I've been asked a couple of times recently where the best place to start is with Elmore Leonard; I've duly directed said interested parties to to his 1990 masterpiece, Get Shorty. Actually, though, on reflection, I reckon Mr. Majestyk is just as good a place to dive in: if you don't "get" Leonard after reading this one, you probably never will.

Next in this series of posts: another film from 1974, this time a cult car chase flick inspired by – but in fact markedly different from – an obscure early-1960s crime novel...

Thursday 28 June 2012

Death Wish by Brian Garfield (Hodder & Stoughton, 1973); the Original Novel, Basis for the 1974 Movie

NB: A version of this post also appears on The Violent World of Parker blog.

The two movies I've spotlighted thus far in this series of posts on books which begat perhaps more famous films – Where Eagles Dare and Jaws – are at least the equal of their source texts, and arguably better. But of course, that's not always the case with book-to-film adaptations – rarely the case, even – as this next novel amply demonstrates:

This is the British first edition of Brian Garfield's Death Wish, published in hardback by Hodder & Stoughton in 1973 – the year after the US David McKay edition – with a dust jacket designed by Jefferson Godwin. I nabbed this copy at last year's London Paperback & Pulp Bookfair, for the princely sum of nine quid – which, considering the cheapest Hodder first on AbeBooks at present is twenty quid, with the remaining five copies ranging from £95 to well over £200, was quite the bargain. 

Death Wish wasn't Brian Garfield's first novel – he'd had over a dozen published prior to Death Wish, a mixture of crime works and westerns (a number of them pseudonymous) – but it was the first of his books to be filmed. That film, directed by Michael Winner and starring Charles Bronson as Paul Kersey (Paul Benjamin in the book), was released in 1974, and would become notorious for its perceived glorification of vigilantism, with a quartet of sequels appearing in its wake. It's a long time since I've seen the movie, but I don't remember it being terribly good, and I certainly don't recall it possessing any of the depth of the original novel, which is a powerful, pacy meditation on loss, bereavement and revenge.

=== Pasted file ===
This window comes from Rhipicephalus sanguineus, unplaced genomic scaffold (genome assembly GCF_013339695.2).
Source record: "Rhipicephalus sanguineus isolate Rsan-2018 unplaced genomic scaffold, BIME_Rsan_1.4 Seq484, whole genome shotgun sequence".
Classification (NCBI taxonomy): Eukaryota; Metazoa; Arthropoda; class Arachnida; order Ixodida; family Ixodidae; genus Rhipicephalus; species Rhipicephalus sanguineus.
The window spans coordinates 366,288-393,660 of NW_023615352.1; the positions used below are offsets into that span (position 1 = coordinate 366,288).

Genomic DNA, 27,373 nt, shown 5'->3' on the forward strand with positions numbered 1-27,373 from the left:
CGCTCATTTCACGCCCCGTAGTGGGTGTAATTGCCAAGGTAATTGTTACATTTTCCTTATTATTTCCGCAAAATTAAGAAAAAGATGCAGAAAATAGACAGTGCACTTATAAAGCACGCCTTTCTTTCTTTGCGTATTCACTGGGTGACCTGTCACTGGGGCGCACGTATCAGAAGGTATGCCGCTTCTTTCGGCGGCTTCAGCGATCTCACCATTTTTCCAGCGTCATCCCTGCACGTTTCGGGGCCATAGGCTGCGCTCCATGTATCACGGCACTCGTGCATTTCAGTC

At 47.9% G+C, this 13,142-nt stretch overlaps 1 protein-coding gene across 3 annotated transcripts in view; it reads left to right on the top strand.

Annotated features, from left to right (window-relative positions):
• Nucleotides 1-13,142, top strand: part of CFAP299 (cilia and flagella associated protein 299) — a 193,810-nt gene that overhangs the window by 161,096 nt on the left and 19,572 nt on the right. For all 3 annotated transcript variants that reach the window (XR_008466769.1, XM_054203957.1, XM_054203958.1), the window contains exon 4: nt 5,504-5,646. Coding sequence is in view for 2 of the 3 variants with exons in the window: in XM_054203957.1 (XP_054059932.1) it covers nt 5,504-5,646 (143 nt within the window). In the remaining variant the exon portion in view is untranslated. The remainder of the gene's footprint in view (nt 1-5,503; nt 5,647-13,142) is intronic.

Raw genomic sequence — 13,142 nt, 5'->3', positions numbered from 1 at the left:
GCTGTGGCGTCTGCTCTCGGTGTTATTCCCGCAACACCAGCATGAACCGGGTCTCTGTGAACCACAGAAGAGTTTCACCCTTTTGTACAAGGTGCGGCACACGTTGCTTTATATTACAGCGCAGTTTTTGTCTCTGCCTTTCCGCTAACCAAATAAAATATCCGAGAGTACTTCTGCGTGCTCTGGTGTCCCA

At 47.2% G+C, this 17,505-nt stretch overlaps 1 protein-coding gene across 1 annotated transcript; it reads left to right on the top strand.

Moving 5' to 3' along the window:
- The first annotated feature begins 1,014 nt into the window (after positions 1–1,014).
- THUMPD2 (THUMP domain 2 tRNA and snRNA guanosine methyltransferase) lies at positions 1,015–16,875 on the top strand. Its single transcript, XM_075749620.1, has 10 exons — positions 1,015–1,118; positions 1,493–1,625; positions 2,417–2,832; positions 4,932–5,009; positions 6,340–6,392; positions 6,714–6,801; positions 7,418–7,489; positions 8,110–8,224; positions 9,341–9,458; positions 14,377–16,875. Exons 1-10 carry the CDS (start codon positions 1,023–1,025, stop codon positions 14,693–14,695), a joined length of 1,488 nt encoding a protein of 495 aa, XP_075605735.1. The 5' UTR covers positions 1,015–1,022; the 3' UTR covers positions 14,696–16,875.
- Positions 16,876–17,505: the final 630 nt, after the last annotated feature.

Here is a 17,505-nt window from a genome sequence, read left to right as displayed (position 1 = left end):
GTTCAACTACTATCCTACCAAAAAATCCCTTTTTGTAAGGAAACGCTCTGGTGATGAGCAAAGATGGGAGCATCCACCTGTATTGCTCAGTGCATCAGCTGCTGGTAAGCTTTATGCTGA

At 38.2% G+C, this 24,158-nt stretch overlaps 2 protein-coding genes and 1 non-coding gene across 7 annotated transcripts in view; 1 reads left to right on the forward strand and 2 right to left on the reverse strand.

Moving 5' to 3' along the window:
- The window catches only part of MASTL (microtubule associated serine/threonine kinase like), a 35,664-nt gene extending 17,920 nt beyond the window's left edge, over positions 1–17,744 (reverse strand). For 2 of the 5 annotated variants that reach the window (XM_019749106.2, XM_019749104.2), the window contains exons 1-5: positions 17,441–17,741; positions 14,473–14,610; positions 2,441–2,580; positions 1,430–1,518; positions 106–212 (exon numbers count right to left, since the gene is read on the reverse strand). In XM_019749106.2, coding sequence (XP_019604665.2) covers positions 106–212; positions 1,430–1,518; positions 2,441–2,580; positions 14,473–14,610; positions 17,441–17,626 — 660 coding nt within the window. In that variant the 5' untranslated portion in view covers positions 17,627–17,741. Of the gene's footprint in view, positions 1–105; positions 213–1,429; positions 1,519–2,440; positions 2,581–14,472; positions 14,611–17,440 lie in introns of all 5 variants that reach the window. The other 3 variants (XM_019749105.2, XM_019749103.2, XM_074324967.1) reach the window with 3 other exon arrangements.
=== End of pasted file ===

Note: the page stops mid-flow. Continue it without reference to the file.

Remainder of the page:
Unlike the comparatively toned and svelte Bronson of the film, the Paul Benjamin of the book is a middle-aged, overweight New York accountant (Bronson is an architect in the movie), and where Winner visualizes the opening assault on Paul's wife and daughter – throwing in a rape for good measure – in the book the attack happens "off-page". The first Paul hears of it is via a phone call from his son-in-law, and when he eventually learns of his wife's death at the hospital, he plunges into a spiral of rage and depression, frustrated at the police's inability to find the attackers, reduced to drifting about his apartment or aimlessly walking the streets of Manhattan.

It's not until halfway through the book that he starts to actively seek out trouble, fending off a knife-wielding kid using a kosh made of coins and then, in the closing stages of the novel – and having acquired a gun during a business trip to Arizona – embarking on a murderous spree. But there's no sensationalizing here: Garfield doesn't shy away from depicting these shootings as the squalid, sordid affairs they are, and leaves us in no doubt as to how damaged and increasingly unhinged Paul has become. Though there are glimpses of approval from the press, the public and the police, Paul's taking the law into his own hands is self-evidently a symptom of his grief and madness, thrown into stark relief by Garfield's extensive detailing of Paul's ordinary, humdrum day job.